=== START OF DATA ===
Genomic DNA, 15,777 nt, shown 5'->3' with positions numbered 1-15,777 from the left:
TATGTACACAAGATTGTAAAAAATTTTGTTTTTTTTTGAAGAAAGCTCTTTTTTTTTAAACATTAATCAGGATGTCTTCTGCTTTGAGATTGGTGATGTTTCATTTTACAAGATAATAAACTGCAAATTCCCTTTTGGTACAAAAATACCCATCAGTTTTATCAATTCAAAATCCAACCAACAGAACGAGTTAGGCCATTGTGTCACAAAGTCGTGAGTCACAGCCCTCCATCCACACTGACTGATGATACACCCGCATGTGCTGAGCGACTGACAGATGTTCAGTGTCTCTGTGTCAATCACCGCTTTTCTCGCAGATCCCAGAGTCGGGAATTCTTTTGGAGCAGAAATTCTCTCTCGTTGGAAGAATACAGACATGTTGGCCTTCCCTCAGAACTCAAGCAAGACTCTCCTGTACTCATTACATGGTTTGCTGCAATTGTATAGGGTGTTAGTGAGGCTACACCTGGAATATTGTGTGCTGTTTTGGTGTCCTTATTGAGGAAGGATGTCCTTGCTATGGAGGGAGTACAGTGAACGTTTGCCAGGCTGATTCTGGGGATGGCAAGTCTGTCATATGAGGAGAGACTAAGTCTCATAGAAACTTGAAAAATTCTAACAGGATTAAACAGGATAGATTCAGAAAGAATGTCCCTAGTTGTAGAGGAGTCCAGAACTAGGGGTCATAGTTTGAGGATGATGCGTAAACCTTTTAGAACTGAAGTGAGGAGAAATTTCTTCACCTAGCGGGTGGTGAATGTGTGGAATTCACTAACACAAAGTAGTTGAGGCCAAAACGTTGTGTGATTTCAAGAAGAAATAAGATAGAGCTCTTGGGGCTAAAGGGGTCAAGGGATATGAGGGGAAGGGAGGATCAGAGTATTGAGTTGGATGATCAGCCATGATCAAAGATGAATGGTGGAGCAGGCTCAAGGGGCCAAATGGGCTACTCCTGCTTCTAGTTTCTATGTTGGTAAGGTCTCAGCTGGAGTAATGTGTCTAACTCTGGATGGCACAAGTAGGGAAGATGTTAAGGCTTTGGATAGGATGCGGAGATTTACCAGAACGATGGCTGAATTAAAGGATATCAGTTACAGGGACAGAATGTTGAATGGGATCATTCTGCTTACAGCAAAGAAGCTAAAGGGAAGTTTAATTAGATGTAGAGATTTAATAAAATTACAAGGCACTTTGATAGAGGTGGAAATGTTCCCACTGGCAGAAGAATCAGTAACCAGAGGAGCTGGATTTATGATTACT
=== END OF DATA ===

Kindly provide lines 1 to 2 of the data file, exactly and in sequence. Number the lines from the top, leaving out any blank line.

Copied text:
Genomic DNA, 15,777 nt, shown 5'->3' with positions numbered 1-15,777 from the left:
TATGTACACAAGATTGTAAAAAATTTTGTTTTTTTTTGAAGAAAGCTCTTTTTTTTTAAACATTAATCAGGATGTCTTCTGCTTTGAGATTGGTGATGTTTCATTTTACAAGATAATAAACTGCAAATTCCCTTTTGGTACAAAAATACCCATCAGTTTTATCAATTCAAAATCCAACCAACAGAACGAGTTAGGCCATTGTGTCACAAAGTCGTGAGTCACAGCCCTCCATCCACACTGACTGATGATACACCCGCATGTGCTGAGCGACTGACAGATGTTCAGTGTCTCTGTGTCAATCACCGCTTTTCTCGCAGATCCCAGAGTCGGGAATTCTTTTGGAGCAGAAATTCTCTCTCGTTGGAAGAATACAGACATGTTGGCCTTCCCTCAGAACTCAAGCAAGACTCTCCTGTACTCATTACATGGTTTGCTGCAATTGTATAGGGTGTTAGTGAGGCTACACCTGGAATATTGTGTGCTGTTTTGGTGTCCTTATTGAGGAAGGATGTCCTTGCTATGGAGGGAGTACAGTGAACGTTTGCCAGGCTGATTCTGGGGATGGCAAGTCTGTCATATGAGGAGAGACTAAGTCTCATAGAAACTTGAAAAATTCTAACAGGATTAAACAGGATAGATTCAGAAAGAATGTCCCTAGTTGTAGAGGAGTCCAGAACTAGGGGTCATAGTTTGAGGATGATGCGTAAACCTTTTAGAACTGAAGTGAGGAGAAATTTCTTCACCTAGCGGGTGGTGAATGTGTGGAATTCACTAACACAAAGTAGTTGAGGCCAAAACGTTGTGTGATTTCAAGAAGAAATAAGATAGAGCTCTTGGGGCTAAAGGGGTCAAGGGATATGAGGGGAAGGGAGGATCAGAGTATTGAGTTGGATGATCAGCCATGATCAAAGATGAATGGTGGAGCAGGCTCAAGGGGCCAAATGGGCTACTCCTGCTTCTAGTTTCTATGTTGGTAAGGTCTCAGCTGGAGTAATGTGTCTAACTCTGGATGGCACAAGTAGGGAAGATGTTAAGGCTTTGGATAGGATGCGGAGATTTACCAGAACGATGGCTGAATTAAAGGATATCAGTTACAGGGACAGAATGTTGAATGGGATCATTCTGCTTACAGCAAAGAAGCTAAAGGGAAGTTTAATTAGATGTAGAGATTTAATAAAATTACAAGGCACTTTGATAGAGGTGGAAATGTTCCCACTGGCAGAAGAATCAGTAACCAGAGGAGCTGGATTTATGATTACT